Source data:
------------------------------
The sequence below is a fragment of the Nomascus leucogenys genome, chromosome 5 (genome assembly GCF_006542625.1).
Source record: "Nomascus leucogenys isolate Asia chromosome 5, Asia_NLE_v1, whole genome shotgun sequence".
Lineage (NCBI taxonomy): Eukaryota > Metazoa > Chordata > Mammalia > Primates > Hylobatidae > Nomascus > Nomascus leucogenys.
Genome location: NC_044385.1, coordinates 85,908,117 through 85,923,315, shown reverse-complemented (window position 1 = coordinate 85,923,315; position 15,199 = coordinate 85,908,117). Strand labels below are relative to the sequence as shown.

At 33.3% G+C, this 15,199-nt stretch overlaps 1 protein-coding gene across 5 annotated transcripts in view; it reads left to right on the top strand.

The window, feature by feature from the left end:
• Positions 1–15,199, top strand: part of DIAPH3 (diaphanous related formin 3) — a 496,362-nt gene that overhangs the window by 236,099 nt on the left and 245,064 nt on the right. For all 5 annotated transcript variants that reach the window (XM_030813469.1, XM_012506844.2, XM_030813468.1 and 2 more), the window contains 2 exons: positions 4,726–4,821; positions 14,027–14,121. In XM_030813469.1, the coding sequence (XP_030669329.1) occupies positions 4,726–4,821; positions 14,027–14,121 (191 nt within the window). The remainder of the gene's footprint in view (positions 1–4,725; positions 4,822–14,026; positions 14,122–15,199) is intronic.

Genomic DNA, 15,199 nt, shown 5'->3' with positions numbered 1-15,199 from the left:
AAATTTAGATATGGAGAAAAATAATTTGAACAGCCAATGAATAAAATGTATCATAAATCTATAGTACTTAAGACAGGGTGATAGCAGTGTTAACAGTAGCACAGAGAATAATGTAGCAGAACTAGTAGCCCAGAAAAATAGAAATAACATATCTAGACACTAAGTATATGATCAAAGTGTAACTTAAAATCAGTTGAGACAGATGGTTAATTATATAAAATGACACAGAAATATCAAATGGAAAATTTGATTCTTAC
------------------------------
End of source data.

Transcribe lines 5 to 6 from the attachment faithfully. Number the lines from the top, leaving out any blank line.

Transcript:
At 33.3% G+C, this 15,199-nt stretch overlaps 1 protein-coding gene across 5 annotated transcripts in view; it reads left to right on the top strand.

The window, feature by feature from the left end: